Note that I'm only taking into consideration the molbio-related blog posts aggregated under "Biology".
Congratulations to everyone who got their post selected.
1) As I’ve commented before, in a previous issue of my Picks of the Week, under certain conditions bacteria can cooperate as a population to create biofilms, which consist of “sessile aggregates of bacteria embedded in a self-made extracellular polymeric matrix”.
Interestingly, this matrix can act as “tough physical barriers that are immune to attacks by many antibiotics and other bacteriocidal agents”, including the action of the host defence system.
Pseudomonas aeruginosa, an opportunistic pathogen, is capable of forming such biofilms, and Lab Rat discusses an interesting new article reporting that biofilm P. aeruginosa cells can react to the presence of polymorphonuclear neutrophilic leukocytes (phagocytic cells which are important players in the innate immune response since they produce a range of antimicrobial molecules able to kill pathogens) by producing a “shield” made of a particular glycolipid biosurfactant called rhamnolipid, which can cause lysis of these immune cells. Interestingly, the synthesis of these lipids is under control of the quorum-sensing system.
2) Hundreds of bacterial genomes have been sequenced and are now available for comparative genomics. Perhaps one of the most fascinating discoveries has been that the genomic diversity, even among the genomes of closely related species, can be enormous.
Bacteriophages have played an important role in shaping bacterial genomes, particularly by contributing to lateral gene transfer through transduction.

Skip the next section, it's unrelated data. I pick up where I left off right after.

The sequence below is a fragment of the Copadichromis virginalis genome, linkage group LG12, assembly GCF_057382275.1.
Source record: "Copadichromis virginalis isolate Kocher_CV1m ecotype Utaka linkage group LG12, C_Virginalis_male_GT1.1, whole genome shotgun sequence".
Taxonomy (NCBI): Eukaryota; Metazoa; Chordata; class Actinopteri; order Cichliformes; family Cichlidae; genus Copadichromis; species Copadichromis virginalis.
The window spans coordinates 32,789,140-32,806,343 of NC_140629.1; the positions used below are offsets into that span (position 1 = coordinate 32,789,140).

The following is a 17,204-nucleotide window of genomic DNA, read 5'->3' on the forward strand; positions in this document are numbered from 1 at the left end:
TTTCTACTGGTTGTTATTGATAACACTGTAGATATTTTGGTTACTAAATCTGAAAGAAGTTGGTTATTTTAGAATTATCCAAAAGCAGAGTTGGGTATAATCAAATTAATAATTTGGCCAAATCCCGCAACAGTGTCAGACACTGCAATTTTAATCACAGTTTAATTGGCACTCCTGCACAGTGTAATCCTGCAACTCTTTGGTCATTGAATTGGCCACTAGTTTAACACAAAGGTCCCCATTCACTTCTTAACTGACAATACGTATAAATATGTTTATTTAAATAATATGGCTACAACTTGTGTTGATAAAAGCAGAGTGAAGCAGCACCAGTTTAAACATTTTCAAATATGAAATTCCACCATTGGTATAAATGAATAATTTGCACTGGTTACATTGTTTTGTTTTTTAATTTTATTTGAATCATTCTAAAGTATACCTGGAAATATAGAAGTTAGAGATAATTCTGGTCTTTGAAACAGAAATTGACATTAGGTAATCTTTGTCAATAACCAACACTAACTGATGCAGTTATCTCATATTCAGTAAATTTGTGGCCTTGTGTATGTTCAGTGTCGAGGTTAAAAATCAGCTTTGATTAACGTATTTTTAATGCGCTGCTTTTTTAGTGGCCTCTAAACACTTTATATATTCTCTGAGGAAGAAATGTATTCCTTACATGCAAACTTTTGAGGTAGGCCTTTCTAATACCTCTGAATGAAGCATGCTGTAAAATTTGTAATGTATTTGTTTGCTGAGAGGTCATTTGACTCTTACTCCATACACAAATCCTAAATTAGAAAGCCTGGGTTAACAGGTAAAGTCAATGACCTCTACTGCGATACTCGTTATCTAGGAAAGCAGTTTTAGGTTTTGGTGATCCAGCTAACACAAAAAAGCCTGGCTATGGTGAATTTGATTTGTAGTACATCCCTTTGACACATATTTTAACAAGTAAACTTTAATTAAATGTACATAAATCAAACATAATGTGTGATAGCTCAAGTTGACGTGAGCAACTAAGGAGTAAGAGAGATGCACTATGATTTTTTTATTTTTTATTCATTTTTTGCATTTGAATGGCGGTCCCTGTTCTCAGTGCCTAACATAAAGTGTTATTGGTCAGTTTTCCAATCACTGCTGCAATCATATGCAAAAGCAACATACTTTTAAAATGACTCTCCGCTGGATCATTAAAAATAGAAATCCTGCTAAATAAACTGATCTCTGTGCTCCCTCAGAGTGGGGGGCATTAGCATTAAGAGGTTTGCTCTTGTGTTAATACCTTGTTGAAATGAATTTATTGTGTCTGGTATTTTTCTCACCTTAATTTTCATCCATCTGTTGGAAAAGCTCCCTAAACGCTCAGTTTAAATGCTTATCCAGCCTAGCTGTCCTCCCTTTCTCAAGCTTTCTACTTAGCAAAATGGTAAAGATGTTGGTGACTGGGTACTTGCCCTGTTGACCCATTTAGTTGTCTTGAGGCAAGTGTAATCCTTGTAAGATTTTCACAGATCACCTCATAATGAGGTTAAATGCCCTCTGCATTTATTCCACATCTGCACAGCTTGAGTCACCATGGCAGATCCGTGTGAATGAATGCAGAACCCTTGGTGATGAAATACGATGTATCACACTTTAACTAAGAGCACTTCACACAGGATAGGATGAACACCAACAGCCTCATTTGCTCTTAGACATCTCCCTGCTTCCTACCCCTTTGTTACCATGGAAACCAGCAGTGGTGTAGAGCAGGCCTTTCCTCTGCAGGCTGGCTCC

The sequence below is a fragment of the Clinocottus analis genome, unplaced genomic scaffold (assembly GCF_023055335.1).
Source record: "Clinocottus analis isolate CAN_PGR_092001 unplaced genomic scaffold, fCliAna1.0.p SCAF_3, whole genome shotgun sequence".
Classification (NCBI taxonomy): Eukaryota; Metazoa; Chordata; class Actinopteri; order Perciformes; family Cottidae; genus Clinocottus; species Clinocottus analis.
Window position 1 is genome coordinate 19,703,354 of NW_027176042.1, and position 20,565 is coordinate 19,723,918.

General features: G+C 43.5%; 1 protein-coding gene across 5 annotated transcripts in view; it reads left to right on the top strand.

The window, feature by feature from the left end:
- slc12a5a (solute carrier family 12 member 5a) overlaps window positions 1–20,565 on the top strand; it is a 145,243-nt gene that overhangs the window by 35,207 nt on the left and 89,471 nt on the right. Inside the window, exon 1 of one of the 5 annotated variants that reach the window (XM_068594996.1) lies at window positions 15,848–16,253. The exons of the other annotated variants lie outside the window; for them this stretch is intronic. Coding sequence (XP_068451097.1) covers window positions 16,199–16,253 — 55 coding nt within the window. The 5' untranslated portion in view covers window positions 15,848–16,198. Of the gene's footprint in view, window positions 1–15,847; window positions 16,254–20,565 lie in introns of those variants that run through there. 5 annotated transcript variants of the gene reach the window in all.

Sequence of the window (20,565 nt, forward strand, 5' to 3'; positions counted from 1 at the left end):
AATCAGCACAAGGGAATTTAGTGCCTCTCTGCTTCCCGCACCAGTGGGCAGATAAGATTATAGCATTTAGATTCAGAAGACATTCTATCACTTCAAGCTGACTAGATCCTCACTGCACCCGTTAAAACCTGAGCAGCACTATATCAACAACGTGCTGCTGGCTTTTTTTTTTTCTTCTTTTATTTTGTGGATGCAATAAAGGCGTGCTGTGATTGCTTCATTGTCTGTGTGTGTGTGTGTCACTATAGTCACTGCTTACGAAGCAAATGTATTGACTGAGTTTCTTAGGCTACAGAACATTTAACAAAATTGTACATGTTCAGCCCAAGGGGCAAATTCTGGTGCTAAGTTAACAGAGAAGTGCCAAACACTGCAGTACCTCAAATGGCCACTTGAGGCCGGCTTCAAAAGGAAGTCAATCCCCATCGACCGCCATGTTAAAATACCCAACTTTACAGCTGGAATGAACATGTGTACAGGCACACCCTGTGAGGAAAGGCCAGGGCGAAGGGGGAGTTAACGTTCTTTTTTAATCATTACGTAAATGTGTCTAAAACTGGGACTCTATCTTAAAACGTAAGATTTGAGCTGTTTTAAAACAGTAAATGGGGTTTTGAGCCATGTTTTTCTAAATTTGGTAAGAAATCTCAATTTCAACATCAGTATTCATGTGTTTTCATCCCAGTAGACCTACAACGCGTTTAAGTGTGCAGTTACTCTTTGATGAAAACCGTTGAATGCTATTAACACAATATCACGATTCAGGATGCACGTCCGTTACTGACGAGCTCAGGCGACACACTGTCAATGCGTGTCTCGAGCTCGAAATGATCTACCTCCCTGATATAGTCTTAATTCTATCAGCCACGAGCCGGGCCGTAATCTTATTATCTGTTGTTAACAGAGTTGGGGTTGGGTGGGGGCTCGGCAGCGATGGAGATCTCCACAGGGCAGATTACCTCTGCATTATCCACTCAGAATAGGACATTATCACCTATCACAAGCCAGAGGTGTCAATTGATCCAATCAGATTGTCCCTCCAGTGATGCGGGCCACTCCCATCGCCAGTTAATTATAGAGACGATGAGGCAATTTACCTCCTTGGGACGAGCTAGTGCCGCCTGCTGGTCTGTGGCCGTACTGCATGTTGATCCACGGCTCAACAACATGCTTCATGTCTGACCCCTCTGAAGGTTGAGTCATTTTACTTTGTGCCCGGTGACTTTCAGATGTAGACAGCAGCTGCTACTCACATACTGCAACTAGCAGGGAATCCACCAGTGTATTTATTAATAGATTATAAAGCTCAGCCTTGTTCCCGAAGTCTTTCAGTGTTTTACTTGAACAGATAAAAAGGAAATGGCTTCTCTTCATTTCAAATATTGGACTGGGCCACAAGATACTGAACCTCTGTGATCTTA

From the article:
Apparently, the latter is the case with cyanophages and cyanobacteria, as discussed by Iddo Friedberg at Byte Size Bio. He comments on a recent (and purely bioinformatic) Nature article reporting “the presence of photosystem I (PSI) genes in the genomes of viruses that infect marine cyanobacteria, [by] using pre-existing metagenomic data from a global ocean sampling expedition as well as from viral biomes”. Further, they show (by modeling) that apparently, the use of one of these proteins encoded in the phage genome can make the bacterial PSI function more efficiently.
“Bacteriophages have the ability to manipulate the life histories and evolution of their hosts and evolved many adaptation and defence mechanisms for efficient survival and multiplication. Most of these involve manipulation of the host DNA, as well as the incorporation, into the phage genomes, of bacterial genes that encode proteins with a potential to facilitate bacteriophage reproduction” (my emphasis)
That's it for this week. Stay tuned for more MolBio Research Highlights!
Some of the articles discussed in this week's selected posts:
Alhede M, Bjarnsholt T, Jensen PØ, Phipps RK, Moser C, Christophersen L, Christensen LD, van Gennip M, Parsek M, Høiby N, Rasmussen TB, & Givskov M (2009). Pseudomonas aeruginosa recognizes and responds aggressively to the presence of polymorphonuclear leukocytes. Microbiology (Reading, England), 155 (Pt 11), 3500-8 PMID: 19643762
Sharon, I., Alperovitch, A., Rohwer, F., Haynes, M., Glaser, F., Atamna-Ismaeel, N., Pinter, R., Partensky, F., Koonin, E., Wolf, Y., Nelson, N., & Béjà, O. (2009). Photosystem I gene cassettes are present in marine virus genomes Nature, 461 (7261), 258-262 DOI: 10.1038/nature08284